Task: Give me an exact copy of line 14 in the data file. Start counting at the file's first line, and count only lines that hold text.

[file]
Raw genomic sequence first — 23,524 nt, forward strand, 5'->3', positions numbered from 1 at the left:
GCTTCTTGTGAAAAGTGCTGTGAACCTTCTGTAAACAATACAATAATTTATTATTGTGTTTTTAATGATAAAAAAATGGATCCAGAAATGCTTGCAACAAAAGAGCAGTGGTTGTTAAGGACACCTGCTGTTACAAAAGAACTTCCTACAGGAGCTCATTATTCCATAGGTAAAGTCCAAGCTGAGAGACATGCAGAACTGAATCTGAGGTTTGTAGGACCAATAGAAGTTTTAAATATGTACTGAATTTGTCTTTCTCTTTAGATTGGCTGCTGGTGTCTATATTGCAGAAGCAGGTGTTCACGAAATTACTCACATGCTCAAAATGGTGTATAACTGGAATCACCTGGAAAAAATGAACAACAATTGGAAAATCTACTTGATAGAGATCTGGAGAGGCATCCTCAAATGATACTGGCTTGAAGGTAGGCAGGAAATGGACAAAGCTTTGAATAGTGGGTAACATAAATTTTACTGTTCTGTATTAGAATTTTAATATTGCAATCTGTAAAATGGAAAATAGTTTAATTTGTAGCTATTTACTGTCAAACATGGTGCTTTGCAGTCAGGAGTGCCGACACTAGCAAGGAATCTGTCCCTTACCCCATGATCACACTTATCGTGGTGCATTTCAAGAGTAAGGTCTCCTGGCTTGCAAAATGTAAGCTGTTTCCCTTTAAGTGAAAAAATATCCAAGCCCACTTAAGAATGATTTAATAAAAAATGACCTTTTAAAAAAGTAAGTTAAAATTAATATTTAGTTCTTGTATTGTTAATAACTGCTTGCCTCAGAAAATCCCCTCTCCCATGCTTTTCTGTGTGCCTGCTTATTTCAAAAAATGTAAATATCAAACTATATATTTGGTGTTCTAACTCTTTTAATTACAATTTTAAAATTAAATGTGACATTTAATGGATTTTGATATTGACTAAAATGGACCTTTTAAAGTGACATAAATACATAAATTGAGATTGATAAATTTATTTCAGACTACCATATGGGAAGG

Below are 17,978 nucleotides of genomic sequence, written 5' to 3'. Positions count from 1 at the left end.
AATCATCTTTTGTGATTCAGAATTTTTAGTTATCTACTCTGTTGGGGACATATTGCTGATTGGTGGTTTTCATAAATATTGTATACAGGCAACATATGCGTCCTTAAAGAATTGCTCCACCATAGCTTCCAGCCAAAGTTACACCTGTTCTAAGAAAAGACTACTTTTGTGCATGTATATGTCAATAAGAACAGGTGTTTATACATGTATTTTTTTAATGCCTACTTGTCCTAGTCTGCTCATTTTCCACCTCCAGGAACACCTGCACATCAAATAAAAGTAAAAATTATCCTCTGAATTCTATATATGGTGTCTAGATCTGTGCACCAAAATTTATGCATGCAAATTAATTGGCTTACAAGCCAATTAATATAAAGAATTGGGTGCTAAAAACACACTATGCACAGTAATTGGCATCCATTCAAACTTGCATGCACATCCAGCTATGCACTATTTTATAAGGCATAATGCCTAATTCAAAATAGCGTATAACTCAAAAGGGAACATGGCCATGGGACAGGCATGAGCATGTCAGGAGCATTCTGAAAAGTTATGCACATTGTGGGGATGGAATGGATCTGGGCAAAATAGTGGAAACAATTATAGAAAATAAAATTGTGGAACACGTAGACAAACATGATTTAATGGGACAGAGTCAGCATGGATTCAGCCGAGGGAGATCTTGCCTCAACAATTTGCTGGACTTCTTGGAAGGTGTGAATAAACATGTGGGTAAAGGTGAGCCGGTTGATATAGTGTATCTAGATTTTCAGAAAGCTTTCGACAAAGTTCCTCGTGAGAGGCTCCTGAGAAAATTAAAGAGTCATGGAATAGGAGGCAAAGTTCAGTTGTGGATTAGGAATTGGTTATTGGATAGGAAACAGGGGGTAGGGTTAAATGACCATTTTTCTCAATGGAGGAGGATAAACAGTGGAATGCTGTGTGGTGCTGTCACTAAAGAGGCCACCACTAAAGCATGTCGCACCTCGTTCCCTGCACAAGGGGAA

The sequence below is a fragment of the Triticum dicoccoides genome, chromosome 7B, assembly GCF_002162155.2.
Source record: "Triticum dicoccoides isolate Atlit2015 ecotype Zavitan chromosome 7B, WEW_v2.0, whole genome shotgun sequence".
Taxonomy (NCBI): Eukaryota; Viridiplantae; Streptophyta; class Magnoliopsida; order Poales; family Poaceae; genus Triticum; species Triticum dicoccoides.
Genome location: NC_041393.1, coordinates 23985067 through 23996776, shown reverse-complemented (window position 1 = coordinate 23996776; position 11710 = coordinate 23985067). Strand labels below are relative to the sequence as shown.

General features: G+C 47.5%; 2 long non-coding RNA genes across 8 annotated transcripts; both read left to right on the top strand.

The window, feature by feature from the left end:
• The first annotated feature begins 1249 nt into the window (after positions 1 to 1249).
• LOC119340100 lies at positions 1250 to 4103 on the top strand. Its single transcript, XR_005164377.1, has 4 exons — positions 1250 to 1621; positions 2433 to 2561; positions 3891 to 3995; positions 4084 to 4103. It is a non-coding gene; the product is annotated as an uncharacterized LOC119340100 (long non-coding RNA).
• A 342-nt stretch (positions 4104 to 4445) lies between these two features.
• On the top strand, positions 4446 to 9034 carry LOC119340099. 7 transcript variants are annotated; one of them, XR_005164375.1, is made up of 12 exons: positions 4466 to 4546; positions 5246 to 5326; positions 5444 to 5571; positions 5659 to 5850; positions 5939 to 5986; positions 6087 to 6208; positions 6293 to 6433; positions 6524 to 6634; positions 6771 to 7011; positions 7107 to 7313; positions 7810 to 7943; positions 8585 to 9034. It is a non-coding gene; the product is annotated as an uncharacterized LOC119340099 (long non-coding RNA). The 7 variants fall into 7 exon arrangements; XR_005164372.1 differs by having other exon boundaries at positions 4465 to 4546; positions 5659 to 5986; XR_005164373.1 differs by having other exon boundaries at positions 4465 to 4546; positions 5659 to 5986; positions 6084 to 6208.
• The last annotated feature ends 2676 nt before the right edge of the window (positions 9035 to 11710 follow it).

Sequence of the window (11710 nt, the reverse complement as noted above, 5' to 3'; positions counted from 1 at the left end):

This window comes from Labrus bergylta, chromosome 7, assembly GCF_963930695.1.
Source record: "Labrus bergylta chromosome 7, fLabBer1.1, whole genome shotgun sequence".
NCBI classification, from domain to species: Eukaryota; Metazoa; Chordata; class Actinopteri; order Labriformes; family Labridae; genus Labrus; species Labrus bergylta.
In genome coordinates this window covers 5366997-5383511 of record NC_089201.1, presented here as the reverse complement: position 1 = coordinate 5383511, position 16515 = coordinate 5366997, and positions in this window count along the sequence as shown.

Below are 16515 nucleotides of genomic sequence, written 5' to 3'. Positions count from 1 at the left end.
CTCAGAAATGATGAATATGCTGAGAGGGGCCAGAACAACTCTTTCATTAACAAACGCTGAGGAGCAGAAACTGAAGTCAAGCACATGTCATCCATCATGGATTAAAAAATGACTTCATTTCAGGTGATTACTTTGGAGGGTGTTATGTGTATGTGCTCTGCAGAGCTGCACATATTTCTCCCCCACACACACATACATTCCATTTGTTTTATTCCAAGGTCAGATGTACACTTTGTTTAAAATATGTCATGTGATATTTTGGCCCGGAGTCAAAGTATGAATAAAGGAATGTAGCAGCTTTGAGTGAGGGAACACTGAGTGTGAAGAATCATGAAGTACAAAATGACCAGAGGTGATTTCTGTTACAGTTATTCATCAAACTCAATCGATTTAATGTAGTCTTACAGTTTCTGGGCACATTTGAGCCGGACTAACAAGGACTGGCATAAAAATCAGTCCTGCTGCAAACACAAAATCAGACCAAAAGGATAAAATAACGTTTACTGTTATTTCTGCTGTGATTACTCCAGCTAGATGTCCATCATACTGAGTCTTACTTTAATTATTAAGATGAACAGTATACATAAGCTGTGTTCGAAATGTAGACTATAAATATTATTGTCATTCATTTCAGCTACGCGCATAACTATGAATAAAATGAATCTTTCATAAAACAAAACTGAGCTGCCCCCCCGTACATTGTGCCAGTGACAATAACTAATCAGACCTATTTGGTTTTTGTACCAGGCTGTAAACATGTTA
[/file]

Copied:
• On the top strand, positions 4446 to 9034 carry LOC119340099. 7 transcript variants are annotated; one of them, XR_005164375.1, is made up of 12 exons: positions 4466 to 4546; positions 5246 to 5326; positions 5444 to 5571; positions 5659 to 5850; positions 5939 to 5986; positions 6087 to 6208; positions 6293 to 6433; positions 6524 to 6634; positions 6771 to 7011; positions 7107 to 7313; positions 7810 to 7943; positions 8585 to 9034. It is a non-coding gene; the product is annotated as an uncharacterized LOC119340099 (long non-coding RNA). The 7 variants fall into 7 exon arrangements; XR_005164372.1 differs by having other exon boundaries at positions 4465 to 4546; positions 5659 to 5986; XR_005164373.1 differs by having other exon boundaries at positions 4465 to 4546; positions 5659 to 5986; positions 6084 to 6208.